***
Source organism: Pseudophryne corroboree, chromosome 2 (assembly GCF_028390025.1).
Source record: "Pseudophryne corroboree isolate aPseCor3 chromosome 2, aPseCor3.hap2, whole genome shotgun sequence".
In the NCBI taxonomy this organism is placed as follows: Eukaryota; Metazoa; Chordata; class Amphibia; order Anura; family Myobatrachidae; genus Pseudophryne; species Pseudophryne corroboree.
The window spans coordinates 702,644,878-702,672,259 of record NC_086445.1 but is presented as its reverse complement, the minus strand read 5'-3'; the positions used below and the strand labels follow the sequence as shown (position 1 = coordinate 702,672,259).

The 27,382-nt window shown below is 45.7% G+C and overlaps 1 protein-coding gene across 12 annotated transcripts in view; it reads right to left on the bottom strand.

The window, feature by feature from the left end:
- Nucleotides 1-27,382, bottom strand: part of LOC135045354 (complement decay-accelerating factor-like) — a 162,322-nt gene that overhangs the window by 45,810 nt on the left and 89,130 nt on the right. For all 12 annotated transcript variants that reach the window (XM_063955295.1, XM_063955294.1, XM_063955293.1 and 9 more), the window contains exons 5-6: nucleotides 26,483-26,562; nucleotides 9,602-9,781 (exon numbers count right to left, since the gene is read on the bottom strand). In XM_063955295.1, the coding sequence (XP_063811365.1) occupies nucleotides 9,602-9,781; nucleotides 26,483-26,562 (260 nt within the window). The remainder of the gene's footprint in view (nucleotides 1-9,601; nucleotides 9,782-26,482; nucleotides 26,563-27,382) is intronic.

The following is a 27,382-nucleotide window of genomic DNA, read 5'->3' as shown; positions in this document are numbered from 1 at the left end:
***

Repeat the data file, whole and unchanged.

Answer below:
Source organism: Pseudophryne corroboree, chromosome 2 (assembly GCF_028390025.1).
Source record: "Pseudophryne corroboree isolate aPseCor3 chromosome 2, aPseCor3.hap2, whole genome shotgun sequence".
In the NCBI taxonomy this organism is placed as follows: Eukaryota; Metazoa; Chordata; class Amphibia; order Anura; family Myobatrachidae; genus Pseudophryne; species Pseudophryne corroboree.
The window spans coordinates 702,644,878-702,672,259 of record NC_086445.1 but is presented as its reverse complement, the minus strand read 5'-3'; the positions used below and the strand labels follow the sequence as shown (position 1 = coordinate 702,672,259).

The 27,382-nt window shown below is 45.7% G+C and overlaps 1 protein-coding gene across 12 annotated transcripts in view; it reads right to left on the bottom strand.

The window, feature by feature from the left end:
- Nucleotides 1-27,382, bottom strand: part of LOC135045354 (complement decay-accelerating factor-like) — a 162,322-nt gene that overhangs the window by 45,810 nt on the left and 89,130 nt on the right. For all 12 annotated transcript variants that reach the window (XM_063955295.1, XM_063955294.1, XM_063955293.1 and 9 more), the window contains exons 5-6: nucleotides 26,483-26,562; nucleotides 9,602-9,781 (exon numbers count right to left, since the gene is read on the bottom strand). In XM_063955295.1, the coding sequence (XP_063811365.1) occupies nucleotides 9,602-9,781; nucleotides 26,483-26,562 (260 nt within the window). The remainder of the gene's footprint in view (nucleotides 1-9,601; nucleotides 9,782-26,482; nucleotides 26,563-27,382) is intronic.

The following is a 27,382-nucleotide window of genomic DNA, read 5'->3' as shown; positions in this document are numbered from 1 at the left end: